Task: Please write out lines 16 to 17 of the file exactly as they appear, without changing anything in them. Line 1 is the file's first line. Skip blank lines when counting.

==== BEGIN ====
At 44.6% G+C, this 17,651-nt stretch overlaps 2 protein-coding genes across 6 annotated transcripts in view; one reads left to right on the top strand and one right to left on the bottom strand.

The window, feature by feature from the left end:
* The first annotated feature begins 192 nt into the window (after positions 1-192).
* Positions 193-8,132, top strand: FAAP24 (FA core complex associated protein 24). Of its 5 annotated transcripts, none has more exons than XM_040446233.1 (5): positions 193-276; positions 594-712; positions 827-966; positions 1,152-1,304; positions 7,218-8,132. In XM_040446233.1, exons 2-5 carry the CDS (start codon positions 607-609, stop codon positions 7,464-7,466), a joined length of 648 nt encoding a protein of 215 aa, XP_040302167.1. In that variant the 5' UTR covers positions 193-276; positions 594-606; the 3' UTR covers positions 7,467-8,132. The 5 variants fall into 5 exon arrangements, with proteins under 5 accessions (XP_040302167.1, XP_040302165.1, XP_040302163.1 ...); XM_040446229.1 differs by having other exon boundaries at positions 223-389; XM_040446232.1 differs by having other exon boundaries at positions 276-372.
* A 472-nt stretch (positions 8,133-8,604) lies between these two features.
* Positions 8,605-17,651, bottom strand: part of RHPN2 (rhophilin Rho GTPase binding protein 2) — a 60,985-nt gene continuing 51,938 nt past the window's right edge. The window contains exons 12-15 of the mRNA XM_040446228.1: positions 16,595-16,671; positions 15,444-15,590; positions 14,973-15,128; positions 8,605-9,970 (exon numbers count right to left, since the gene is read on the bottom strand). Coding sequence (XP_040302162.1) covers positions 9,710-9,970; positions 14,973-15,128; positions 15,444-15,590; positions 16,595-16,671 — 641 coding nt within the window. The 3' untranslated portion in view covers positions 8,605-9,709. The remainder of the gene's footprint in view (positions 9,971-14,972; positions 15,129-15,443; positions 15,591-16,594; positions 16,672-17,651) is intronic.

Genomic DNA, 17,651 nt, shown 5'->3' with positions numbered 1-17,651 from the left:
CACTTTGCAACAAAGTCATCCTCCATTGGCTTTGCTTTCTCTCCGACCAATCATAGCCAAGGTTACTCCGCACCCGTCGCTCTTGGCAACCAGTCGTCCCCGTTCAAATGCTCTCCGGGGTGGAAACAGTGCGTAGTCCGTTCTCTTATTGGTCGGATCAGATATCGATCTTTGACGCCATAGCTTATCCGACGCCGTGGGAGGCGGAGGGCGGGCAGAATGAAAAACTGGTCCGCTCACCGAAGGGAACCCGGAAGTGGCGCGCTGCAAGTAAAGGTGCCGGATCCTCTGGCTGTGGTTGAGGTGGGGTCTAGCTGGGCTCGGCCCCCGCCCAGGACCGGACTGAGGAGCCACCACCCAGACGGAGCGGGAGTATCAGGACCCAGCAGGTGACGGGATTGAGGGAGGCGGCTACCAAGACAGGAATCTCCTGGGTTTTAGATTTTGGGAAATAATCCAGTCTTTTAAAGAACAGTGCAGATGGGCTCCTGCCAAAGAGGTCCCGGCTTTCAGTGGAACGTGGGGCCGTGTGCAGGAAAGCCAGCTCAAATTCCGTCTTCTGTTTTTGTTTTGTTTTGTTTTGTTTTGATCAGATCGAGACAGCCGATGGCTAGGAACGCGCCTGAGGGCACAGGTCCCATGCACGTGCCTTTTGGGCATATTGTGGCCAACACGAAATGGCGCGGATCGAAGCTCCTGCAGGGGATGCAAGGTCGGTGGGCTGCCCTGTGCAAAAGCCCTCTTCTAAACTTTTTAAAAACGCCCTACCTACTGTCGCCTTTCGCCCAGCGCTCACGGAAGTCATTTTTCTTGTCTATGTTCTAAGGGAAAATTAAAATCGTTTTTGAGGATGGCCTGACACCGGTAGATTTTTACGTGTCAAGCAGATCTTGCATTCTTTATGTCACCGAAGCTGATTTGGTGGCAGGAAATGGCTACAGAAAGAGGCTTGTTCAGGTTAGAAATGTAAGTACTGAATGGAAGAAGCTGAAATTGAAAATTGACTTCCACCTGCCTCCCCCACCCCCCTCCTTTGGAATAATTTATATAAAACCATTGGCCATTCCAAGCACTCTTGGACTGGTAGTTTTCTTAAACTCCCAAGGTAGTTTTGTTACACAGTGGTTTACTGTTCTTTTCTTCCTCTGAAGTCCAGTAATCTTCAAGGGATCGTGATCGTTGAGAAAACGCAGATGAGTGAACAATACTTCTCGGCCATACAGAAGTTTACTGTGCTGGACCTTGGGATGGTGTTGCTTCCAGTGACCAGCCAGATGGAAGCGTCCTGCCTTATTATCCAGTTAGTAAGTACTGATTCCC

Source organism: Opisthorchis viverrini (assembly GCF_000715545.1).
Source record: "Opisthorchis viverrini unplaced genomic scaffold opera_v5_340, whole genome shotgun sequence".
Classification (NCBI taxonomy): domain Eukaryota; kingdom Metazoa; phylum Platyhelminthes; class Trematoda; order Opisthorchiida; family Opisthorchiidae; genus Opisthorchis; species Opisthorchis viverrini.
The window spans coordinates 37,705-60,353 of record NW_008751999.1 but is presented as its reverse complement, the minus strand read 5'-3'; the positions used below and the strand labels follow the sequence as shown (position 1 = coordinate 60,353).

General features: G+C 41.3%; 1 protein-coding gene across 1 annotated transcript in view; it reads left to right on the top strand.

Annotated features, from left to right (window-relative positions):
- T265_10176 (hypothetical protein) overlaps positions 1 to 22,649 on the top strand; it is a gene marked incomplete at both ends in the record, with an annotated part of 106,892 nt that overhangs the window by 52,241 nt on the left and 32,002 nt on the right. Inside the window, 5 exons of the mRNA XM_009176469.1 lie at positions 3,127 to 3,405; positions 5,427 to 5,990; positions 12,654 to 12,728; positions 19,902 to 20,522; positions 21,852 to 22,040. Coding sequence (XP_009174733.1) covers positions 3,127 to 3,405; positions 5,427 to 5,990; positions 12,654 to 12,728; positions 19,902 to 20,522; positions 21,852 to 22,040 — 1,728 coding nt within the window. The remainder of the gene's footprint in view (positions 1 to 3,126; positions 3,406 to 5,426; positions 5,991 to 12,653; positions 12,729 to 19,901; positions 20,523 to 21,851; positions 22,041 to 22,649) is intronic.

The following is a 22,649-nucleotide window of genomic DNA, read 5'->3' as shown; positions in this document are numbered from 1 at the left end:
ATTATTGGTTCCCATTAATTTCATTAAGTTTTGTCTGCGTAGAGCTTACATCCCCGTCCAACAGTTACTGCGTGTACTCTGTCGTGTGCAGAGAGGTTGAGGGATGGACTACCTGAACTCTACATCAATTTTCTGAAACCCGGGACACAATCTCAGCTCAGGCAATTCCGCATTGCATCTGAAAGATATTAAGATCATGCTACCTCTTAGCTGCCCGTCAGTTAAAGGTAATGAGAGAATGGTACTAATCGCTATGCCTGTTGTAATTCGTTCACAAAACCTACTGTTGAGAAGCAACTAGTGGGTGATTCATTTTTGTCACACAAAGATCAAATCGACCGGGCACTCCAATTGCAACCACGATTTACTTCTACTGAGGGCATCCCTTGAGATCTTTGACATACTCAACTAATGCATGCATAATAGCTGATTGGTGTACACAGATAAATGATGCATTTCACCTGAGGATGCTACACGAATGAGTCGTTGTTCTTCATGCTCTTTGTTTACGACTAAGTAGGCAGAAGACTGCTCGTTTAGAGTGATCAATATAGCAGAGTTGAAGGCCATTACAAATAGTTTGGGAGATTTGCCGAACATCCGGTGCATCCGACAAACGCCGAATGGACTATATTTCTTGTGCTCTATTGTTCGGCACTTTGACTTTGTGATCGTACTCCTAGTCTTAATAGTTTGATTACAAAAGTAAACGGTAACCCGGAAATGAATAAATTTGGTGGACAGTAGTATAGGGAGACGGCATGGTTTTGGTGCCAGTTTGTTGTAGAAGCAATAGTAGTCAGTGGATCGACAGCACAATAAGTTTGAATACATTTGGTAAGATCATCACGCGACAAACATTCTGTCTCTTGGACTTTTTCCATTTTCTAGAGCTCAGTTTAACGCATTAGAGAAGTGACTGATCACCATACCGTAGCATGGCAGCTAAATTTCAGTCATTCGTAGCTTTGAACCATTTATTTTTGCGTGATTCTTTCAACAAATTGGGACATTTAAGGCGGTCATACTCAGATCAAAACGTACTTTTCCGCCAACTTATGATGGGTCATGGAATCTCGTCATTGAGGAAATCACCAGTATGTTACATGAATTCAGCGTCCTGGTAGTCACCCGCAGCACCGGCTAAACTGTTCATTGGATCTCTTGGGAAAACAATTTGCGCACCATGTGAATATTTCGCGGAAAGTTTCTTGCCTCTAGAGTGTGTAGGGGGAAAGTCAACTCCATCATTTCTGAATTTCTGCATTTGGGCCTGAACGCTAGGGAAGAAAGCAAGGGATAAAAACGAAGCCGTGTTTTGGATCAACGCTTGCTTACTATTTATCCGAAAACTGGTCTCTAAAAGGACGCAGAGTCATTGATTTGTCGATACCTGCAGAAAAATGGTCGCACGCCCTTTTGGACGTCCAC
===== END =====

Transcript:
The following is a 22,649-nucleotide window of genomic DNA, read 5'->3' as shown; positions in this document are numbered from 1 at the left end:
ATTATTGGTTCCCATTAATTTCATTAAGTTTTGTCTGCGTAGAGCTTACATCCCCGTCCAACAGTTACTGCGTGTACTCTGTCGTGTGCAGAGAGGTTGAGGGATGGACTACCTGAACTCTACATCAATTTTCTGAAACCCGGGACACAATCTCAGCTCAGGCAATTCCGCATTGCATCTGAAAGATATTAAGATCATGCTACCTCTTAGCTGCCCGTCAGTTAAAGGTAATGAGAGAATGGTACTAATCGCTATGCCTGTTGTAATTCGTTCACAAAACCTACTGTTGAGAAGCAACTAGTGGGTGATTCATTTTTGTCACACAAAGATCAAATCGACCGGGCACTCCAATTGCAACCACGATTTACTTCTACTGAGGGCATCCCTTGAGATCTTTGACATACTCAACTAATGCATGCATAATAGCTGATTGGTGTACACAGATAAATGATGCATTTCACCTGAGGATGCTACACGAATGAGTCGTTGTTCTTCATGCTCTTTGTTTACGACTAAGTAGGCAGAAGACTGCTCGTTTAGAGTGATCAATATAGCAGAGTTGAAGGCCATTACAAATAGTTTGGGAGATTTGCCGAACATCCGGTGCATCCGACAAACGCCGAATGGACTATATTTCTTGTGCTCTATTGTTCGGCACTTTGACTTTGTGATCGTACTCCTAGTCTTAATAGTTTGATTACAAAAGTAAACGGTAACCCGGAAATGAATAAATTTGGTGGACAGTAGTATAGGGAGACGGCATGGTTTTGGTGCCAGTTTGTTGTAGAAGCAATAGTAGTCAGTGGATCGACAGCACAATAAGTTTGAATACATTTGGTAAGATCATCACGCGACAAACATTCTGTCTCTTGGACTTTTTCCATTTTCTAGAGCTCAGTTTAACGCATTAGAGAAGTGACTGATCACCATACCGTAGCATGGCAGCTAAATTTCAGTCATTCGTAGCTTTGAACCATTTATTTTTGCGTGATTCTTTCAACAAATTGGGACATTTAAGGCGGTCATACTCAGATCAAAACGTACTTTTCCGCCAACTTATGATGGGTCATGGAATCTCGTCATTGAGGAAATCACCAGTATGTTACATGAATTCAGCGTCCTGGTAGTCACCCGCAGCACCGGCTAAACTGTTCATTGGATCTCTTGGGAAAACAATTTGCGCACCATGTGAATATTTCGCGGAAAGTTTCTTGCCTCTAGAGTGTGTAGGGGGAAAGTCAACTCCATCATTTCTGAATTTCTGCATTTGGGCCTGAACGCTAGGGAAGAAAGCAAGGGATAAAAACGAAGCCGTGTTTTGGATCAACGCTTGCTTACTATTTATCCGAAAACTGGTCTCTAAAAGGACGCAGAGTCATTGATTTGTCGATACCTGCAGAAAAATGGTCGCACGCCCTTTTGGACGTCCAC